BUT, ultimately, fighter pilots don’t run the military. Politicians do. And when Bill Clinton entered the White House in 1993, there was already a sense among some elected officials that the military was stuck in cold-war thinking, according to members of Congress at the time.
Those politicians, however, were increasingly butting heads with Pentagon officials. And the military industry, which collected billions of dollars a year selling expensive jets and submarines, was in no rush to tell customers that they needed smaller, cheaper equipment.
So the politicians used stealth tactics. In 1993, John M. Deutch, a deputy defense secretary under President Clinton, invited Neal Blue to the Pentagon under the pretense of discussing fusion reactors. Mr. Blue said in an interview that when he walked in, he discovered an array of high-ranking officials waiting to hear about the Predator. Mr. Deutch asked how long it would take to deliver a flight-ready aircraft. Six months, Mr. Blue promised.
“We were looking for technologies that were sufficiently path-breaking that they offered justification for changing military doctrine,” Mr. Deutch recalled.
Flashy images helped, too. The live video feeds from cameras attached to Predators were transmitted to commanders and politicians back home.
“There was a lot of work to make sure that G.A.’s product made it to the battlefield before the bureaucracy could stop it,” said Representative Duncan L. Hunter of California, the ranking Republican on the House Armed Services Committee. “We knew that once we sent all those pictures to Washington, D.C., the debate would be over.”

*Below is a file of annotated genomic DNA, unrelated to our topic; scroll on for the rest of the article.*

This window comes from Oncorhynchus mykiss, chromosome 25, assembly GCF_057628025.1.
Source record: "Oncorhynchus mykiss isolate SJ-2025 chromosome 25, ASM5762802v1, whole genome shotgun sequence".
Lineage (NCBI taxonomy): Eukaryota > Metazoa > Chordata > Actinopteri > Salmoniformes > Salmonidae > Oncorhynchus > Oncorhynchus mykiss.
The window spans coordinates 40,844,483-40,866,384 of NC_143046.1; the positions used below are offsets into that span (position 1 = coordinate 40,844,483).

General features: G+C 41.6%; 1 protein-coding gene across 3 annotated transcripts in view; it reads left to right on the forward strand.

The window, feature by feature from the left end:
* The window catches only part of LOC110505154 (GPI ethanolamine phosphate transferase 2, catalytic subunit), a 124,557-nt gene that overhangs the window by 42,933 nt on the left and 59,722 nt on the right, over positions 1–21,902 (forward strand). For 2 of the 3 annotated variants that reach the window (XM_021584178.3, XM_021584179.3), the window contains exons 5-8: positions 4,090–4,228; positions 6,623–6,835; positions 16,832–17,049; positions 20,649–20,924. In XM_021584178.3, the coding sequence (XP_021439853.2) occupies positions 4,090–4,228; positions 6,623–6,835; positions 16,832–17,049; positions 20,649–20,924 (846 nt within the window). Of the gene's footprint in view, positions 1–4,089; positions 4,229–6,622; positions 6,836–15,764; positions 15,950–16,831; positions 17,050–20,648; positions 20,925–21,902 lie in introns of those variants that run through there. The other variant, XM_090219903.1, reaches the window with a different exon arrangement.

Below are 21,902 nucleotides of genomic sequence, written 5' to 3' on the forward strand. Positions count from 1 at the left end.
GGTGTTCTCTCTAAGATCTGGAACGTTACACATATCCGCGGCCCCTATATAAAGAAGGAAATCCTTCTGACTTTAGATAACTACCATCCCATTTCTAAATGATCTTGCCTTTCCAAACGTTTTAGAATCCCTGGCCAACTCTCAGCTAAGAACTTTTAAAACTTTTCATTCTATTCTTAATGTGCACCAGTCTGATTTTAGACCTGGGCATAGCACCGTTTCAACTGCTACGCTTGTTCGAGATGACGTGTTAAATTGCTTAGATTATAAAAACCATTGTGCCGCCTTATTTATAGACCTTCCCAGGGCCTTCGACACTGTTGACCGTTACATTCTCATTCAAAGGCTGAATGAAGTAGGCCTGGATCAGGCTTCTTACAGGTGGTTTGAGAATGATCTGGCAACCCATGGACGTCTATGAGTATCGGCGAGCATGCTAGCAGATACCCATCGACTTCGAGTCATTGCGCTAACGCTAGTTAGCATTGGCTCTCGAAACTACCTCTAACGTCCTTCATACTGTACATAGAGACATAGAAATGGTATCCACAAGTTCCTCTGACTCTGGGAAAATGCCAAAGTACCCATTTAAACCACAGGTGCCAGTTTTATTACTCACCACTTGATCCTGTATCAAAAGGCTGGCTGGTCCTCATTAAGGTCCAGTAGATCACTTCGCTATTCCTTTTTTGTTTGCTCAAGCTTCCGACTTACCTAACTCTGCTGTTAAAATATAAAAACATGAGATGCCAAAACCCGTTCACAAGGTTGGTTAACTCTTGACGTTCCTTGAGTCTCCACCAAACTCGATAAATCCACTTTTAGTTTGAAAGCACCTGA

After the Predators’ deployment in the Balkans conflict in the 1990s, the military’s support for them began to grow. Although many analysts were already suggesting that Predators could easily carry weapons — cruise missiles use similar technologies — General Atomics avoided even mentioning such possibilities until clients requested them.
“There was an unspoken deal. It was obvious the technology existed to make the Predator into more than just a surveillance platform,” said Daniel Goure, a defense analyst at the Lexington Institute, a military policy research group in northern Virginia. “But fighter pilots shoot the missiles, and fighter pilots have a lot of power within the Air Force. So G.A. made it clear pilots didn’t have to worry about Predators doing something they hadn’t asked for.”
(In the late 1990s, armed Predators were rolling off the assembly line two months after they were requested by Air Force commanders, according to company executives.)